Wednesday, August 24, 2005

Weblogs: 'Tis the spring of the soul today

(via Loose Canon after the murder of Brother Roger of Taize, one of the most seminal and in one sense relatively unsung religious figures of the last century)

"One can't help noticing that Taize is near Cluny, one of the great centers of monastic reform in the in the Middle Ages. As with earlier monastic communities, the Taize movement put great emphasis on music. Brother Roger was a classically-trained musician, and the chant he developed is now used in churches all over the world.

A mixture of Catholic and Protestant traditions, Taize is a magnet for pilgrims. As Dominican priest Patrick [J.] Burke observed [in Spirituality Today]:

'Each day the Prior and community at Taize invite and welcome visitors to participate in their common prayer. Three times a day the Church of Reconciliation is packed to capacity for the hour-long services of praise and intercession. The structure of the prayer is similar to that of the 'Divine Office' from the Catholic monastic tradition consisting of a hymn, psalms, scripture reading and intercessions. Roger encourages simplicity in the Rule concerning prayer and warns of the danger of multiplying signs and symbols which only lead to confusion. Common prayer is not an end in itself but only leads to the love of Jesus growing in our hearts. Neither does it dispense us from personal prayer; rather the two support and nurture each other.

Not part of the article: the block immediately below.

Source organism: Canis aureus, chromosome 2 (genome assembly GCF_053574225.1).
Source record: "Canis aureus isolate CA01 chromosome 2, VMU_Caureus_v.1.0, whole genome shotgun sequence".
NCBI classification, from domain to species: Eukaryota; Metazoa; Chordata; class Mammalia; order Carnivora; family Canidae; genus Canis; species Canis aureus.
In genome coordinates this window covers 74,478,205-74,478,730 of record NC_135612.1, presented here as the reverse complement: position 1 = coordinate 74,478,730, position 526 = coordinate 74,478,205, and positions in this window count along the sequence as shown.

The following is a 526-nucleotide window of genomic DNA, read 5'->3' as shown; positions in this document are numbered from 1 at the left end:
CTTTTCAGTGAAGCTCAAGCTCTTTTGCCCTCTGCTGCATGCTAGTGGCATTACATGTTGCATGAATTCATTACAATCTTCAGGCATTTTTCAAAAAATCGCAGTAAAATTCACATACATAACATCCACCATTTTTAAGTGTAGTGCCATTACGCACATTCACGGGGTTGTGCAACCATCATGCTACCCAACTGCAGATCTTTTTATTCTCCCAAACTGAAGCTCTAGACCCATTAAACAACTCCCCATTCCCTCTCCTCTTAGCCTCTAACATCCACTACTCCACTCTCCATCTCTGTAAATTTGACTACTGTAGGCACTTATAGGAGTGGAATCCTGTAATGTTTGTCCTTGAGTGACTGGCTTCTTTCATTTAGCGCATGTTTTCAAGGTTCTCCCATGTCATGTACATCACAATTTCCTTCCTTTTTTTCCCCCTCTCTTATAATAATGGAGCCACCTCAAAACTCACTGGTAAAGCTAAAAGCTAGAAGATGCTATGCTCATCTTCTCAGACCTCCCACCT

'All prayer is a surrendering to the living word of God, allowing it to penetrate our inmost being, 'melting and molding us' into the image of Christ himself. It is a listening, a searching, a seeking, a place of hunger and thirst and yet also a place of joy, jubilation, and fulfillment.'"


Post a Comment

<< Home